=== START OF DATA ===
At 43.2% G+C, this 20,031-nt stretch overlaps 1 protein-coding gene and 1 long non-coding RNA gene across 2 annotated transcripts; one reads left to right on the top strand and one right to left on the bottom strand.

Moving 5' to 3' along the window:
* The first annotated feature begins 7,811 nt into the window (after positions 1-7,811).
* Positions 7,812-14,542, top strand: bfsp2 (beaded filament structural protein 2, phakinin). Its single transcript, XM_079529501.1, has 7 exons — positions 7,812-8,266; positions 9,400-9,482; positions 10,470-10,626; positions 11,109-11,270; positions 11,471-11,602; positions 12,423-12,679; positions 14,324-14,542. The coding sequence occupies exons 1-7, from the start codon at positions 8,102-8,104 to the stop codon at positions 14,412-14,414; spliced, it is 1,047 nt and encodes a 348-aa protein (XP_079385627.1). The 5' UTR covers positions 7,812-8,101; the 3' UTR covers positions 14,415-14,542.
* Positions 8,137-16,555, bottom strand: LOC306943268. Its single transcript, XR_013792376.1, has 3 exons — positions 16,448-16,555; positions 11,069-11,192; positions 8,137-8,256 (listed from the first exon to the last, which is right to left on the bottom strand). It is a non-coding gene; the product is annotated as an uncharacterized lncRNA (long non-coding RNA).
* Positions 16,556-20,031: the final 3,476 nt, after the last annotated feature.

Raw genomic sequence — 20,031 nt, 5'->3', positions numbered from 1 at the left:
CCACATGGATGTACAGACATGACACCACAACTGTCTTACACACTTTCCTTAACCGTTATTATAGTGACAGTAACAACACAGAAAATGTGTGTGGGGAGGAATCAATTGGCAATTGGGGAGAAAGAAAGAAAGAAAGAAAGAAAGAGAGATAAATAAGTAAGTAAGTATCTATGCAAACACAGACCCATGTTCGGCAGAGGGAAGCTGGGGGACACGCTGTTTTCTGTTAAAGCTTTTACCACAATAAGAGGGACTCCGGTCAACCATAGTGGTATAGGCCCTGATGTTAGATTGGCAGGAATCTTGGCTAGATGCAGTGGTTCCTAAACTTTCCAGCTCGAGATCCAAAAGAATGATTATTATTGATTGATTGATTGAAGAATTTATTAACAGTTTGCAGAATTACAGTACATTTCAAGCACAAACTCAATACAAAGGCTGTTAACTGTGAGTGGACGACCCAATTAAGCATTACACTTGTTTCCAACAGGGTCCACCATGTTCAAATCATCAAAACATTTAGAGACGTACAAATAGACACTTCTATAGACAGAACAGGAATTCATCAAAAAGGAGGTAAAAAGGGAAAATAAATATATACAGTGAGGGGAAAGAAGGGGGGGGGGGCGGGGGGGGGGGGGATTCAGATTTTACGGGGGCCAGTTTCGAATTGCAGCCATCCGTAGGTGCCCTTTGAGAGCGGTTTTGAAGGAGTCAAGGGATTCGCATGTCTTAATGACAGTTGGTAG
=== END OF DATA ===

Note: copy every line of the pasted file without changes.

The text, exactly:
At 43.2% G+C, this 20,031-nt stretch overlaps 1 protein-coding gene and 1 long non-coding RNA gene across 2 annotated transcripts; one reads left to right on the top strand and one right to left on the bottom strand.

Moving 5' to 3' along the window:
* The first annotated feature begins 7,811 nt into the window (after positions 1-7,811).
* Positions 7,812-14,542, top strand: bfsp2 (beaded filament structural protein 2, phakinin). Its single transcript, XM_079529501.1, has 7 exons — positions 7,812-8,266; positions 9,400-9,482; positions 10,470-10,626; positions 11,109-11,270; positions 11,471-11,602; positions 12,423-12,679; positions 14,324-14,542. The coding sequence occupies exons 1-7, from the start codon at positions 8,102-8,104 to the stop codon at positions 14,412-14,414; spliced, it is 1,047 nt and encodes a 348-aa protein (XP_079385627.1). The 5' UTR covers positions 7,812-8,101; the 3' UTR covers positions 14,415-14,542.
* Positions 8,137-16,555, bottom strand: LOC306943268. Its single transcript, XR_013792376.1, has 3 exons — positions 16,448-16,555; positions 11,069-11,192; positions 8,137-8,256 (listed from the first exon to the last, which is right to left on the bottom strand). It is a non-coding gene; the product is annotated as an uncharacterized lncRNA (long non-coding RNA).
* Positions 16,556-20,031: the final 3,476 nt, after the last annotated feature.

Raw genomic sequence — 20,031 nt, 5'->3', positions numbered from 1 at the left:
CCACATGGATGTACAGACATGACACCACAACTGTCTTACACACTTTCCTTAACCGTTATTATAGTGACAGTAACAACACAGAAAATGTGTGTGGGGAGGAATCAATTGGCAATTGGGGAGAAAGAAAGAAAGAAAGAAAGAAAGAGAGATAAATAAGTAAGTAAGTATCTATGCAAACACAGACCCATGTTCGGCAGAGGGAAGCTGGGGGACACGCTGTTTTCTGTTAAAGCTTTTACCACAATAAGAGGGACTCCGGTCAACCATAGTGGTATAGGCCCTGATGTTAGATTGGCAGGAATCTTGGCTAGATGCAGTGGTTCCTAAACTTTCCAGCTCGAGATCCAAAAGAATGATTATTATTGATTGATTGATTGAAGAATTTATTAACAGTTTGCAGAATTACAGTACATTTCAAGCACAAACTCAATACAAAGGCTGTTAACTGTGAGTGGACGACCCAATTAAGCATTACACTTGTTTCCAACAGGGTCCACCATGTTCAAATCATCAAAACATTTAGAGACGTACAAATAGACACTTCTATAGACAGAACAGGAATTCATCAAAAAGGAGGTAAAAAGGGAAAATAAATATATACAGTGAGGGGAAAGAAGGGGGGGGGGGCGGGGGGGGGGGGGATTCAGATTTTACGGGGGCCAGTTTCGAATTGCAGCCATCCGTAGGTGCCCTTTGAGAGCGGTTTTGAAGGAGTCAAGGGATTCGCATGTCTTAATGACAGTTGGTAG